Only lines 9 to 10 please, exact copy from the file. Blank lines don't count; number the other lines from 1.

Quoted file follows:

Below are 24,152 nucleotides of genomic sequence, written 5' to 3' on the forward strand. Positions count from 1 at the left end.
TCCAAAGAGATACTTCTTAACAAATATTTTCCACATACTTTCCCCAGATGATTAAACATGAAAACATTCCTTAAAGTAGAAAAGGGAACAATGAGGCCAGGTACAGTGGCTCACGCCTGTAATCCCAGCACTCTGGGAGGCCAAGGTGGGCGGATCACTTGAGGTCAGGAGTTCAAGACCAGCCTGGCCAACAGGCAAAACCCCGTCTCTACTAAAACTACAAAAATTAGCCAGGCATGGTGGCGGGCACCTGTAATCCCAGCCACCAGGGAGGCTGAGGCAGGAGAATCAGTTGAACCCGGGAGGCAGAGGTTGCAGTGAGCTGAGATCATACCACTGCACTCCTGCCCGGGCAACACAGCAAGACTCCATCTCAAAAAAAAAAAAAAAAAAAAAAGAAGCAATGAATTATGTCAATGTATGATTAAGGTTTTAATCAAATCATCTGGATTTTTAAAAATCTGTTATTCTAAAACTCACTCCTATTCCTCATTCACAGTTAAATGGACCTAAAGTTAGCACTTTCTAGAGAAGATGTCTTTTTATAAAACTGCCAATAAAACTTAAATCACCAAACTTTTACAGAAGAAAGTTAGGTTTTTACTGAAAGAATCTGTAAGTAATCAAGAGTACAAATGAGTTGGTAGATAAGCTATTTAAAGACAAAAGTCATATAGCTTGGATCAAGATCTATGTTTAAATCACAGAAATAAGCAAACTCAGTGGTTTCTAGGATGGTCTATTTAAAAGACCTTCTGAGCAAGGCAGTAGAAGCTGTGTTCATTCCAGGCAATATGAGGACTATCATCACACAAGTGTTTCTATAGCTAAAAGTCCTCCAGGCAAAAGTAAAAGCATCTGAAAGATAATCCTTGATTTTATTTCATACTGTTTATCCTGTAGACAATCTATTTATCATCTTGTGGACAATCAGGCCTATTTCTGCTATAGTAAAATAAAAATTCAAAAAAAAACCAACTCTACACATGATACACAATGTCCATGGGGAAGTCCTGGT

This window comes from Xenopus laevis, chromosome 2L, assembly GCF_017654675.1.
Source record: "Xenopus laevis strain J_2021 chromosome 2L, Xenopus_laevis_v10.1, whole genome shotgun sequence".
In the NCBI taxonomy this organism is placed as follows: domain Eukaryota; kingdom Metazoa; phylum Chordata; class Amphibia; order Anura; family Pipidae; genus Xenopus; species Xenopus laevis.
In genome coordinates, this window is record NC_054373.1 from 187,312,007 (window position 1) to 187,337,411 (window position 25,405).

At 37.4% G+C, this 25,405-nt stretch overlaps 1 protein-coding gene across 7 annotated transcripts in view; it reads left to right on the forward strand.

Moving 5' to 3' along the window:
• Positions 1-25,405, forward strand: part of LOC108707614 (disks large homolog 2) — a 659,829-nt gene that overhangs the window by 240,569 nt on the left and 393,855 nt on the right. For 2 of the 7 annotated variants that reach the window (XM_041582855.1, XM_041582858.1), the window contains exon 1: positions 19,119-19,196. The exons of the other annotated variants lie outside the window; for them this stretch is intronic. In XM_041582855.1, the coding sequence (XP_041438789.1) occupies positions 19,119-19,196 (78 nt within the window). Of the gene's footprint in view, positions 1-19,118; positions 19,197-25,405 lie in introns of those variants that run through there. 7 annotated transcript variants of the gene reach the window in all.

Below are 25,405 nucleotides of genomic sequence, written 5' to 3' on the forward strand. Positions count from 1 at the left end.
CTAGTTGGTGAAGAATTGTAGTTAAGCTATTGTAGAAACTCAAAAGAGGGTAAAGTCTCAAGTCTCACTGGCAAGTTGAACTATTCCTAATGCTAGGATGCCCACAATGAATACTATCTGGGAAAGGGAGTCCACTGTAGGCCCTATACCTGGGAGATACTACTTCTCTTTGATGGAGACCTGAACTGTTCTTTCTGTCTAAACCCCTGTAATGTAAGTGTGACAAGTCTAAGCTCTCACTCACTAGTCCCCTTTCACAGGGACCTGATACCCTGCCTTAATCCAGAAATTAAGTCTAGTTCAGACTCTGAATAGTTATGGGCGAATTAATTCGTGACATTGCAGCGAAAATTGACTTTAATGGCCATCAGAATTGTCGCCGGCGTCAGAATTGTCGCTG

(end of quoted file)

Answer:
• Positions 1-25,405, forward strand: part of LOC108707614 (disks large homolog 2) — a 659,829-nt gene that overhangs the window by 240,569 nt on the left and 393,855 nt on the right. For 2 of the 7 annotated variants that reach the window (XM_041582855.1, XM_041582858.1), the window contains exon 1: positions 19,119-19,196. The exons of the other annotated variants lie outside the window; for them this stretch is intronic. In XM_041582855.1, the coding sequence (XP_041438789.1) occupies positions 19,119-19,196 (78 nt within the window). Of the gene's footprint in view, positions 1-19,118; positions 19,197-25,405 lie in introns of those variants that run through there. 7 annotated transcript variants of the gene reach the window in all.

Below are 25,405 nucleotides of genomic sequence, written 5' to 3' on the forward strand. Positions count from 1 at the left end.